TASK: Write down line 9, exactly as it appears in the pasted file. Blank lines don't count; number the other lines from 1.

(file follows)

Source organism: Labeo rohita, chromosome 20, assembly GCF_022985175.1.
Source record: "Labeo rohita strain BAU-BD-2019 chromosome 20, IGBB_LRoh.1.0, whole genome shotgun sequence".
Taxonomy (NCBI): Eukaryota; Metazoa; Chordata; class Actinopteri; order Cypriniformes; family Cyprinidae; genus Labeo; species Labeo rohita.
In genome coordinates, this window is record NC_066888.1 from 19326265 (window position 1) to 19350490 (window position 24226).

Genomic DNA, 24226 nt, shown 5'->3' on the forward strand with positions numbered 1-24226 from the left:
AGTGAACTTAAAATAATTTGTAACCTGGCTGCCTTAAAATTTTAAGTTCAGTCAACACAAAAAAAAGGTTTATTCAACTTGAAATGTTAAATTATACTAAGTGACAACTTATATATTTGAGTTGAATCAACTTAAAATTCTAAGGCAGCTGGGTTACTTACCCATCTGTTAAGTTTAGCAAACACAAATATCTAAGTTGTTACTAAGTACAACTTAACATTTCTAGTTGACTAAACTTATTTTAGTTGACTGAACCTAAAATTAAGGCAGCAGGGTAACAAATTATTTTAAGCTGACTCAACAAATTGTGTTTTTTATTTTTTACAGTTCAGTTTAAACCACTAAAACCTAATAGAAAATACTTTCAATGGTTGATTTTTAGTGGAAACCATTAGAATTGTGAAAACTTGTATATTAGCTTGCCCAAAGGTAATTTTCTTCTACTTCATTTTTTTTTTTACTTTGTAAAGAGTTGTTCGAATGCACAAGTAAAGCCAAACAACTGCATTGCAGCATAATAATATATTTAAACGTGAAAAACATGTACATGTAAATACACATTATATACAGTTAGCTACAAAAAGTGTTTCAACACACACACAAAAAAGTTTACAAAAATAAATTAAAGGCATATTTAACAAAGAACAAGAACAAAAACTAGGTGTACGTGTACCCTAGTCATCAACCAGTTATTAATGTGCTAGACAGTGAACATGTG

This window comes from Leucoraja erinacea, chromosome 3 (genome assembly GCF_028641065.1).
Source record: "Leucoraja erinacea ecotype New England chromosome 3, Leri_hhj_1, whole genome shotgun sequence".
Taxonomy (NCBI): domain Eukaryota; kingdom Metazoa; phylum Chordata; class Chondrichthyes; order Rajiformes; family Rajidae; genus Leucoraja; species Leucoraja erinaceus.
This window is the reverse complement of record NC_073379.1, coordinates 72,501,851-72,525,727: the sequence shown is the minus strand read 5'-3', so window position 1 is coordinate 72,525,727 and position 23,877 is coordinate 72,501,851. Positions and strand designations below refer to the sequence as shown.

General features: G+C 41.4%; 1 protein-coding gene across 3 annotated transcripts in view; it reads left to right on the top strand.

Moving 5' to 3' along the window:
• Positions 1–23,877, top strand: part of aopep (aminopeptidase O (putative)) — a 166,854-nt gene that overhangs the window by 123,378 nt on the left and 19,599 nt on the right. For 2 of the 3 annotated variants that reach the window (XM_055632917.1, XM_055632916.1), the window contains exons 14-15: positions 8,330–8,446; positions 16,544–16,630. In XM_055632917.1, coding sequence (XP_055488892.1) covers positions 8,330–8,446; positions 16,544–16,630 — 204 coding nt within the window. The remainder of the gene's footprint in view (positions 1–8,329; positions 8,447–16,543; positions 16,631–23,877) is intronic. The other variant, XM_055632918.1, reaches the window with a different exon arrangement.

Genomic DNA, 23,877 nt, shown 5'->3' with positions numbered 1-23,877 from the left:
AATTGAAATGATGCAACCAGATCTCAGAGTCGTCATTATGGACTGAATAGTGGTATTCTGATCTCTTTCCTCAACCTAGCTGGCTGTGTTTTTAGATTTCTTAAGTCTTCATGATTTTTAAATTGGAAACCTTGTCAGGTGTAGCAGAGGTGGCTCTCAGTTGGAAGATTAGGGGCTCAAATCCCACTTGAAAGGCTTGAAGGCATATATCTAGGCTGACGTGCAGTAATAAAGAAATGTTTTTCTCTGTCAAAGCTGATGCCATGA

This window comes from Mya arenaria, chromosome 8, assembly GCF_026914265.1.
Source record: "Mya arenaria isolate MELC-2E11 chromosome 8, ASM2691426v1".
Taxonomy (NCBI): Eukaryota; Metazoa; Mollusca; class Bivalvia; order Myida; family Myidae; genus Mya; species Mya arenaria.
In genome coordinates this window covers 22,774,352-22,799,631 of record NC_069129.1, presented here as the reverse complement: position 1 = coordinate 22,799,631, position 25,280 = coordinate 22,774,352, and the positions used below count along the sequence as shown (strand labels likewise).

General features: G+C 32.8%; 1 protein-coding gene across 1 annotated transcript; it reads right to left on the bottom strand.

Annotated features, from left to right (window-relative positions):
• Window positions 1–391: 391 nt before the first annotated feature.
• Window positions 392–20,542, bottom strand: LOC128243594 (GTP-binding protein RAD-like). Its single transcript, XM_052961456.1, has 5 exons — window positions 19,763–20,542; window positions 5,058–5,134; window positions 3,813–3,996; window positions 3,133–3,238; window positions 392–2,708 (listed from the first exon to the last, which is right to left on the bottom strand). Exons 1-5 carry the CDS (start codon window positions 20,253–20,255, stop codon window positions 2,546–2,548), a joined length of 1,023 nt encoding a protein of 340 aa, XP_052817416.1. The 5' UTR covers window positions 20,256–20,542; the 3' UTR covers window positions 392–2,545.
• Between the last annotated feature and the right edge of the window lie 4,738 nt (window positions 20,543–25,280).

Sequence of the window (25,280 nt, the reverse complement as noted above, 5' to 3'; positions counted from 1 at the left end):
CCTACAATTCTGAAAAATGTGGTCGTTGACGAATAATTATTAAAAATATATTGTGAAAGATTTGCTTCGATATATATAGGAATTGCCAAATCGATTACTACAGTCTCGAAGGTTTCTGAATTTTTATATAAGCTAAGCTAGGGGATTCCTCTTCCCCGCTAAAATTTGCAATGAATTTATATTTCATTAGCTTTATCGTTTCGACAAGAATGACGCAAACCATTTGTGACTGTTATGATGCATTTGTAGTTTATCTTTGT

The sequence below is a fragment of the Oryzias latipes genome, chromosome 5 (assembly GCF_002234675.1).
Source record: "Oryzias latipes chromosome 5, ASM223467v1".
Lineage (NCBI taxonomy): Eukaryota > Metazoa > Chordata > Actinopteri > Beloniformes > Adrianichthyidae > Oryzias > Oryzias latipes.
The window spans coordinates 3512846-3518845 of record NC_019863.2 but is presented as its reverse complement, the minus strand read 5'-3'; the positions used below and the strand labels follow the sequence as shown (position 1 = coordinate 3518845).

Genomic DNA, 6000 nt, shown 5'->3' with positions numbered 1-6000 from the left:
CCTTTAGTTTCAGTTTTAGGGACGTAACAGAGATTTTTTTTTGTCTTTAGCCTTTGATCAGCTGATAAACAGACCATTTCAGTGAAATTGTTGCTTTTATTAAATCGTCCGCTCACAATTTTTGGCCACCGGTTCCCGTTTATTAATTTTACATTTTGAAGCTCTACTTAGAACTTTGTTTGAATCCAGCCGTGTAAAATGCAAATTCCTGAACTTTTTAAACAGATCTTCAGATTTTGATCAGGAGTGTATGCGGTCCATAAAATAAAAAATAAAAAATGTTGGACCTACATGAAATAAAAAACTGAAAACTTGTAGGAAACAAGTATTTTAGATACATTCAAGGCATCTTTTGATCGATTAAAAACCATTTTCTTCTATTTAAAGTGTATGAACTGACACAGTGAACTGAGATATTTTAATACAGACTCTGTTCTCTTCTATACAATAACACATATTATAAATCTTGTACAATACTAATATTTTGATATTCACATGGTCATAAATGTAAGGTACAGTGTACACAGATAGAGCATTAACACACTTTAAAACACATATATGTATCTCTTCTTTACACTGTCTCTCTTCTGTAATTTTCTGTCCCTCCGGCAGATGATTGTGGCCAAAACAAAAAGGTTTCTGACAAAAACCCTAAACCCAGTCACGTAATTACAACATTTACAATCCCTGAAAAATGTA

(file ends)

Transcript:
Taxonomy (NCBI): domain Eukaryota; kingdom Metazoa; phylum Chordata; class Chondrichthyes; order Rajiformes; family Rajidae; genus Leucoraja; species Leucoraja erinaceus.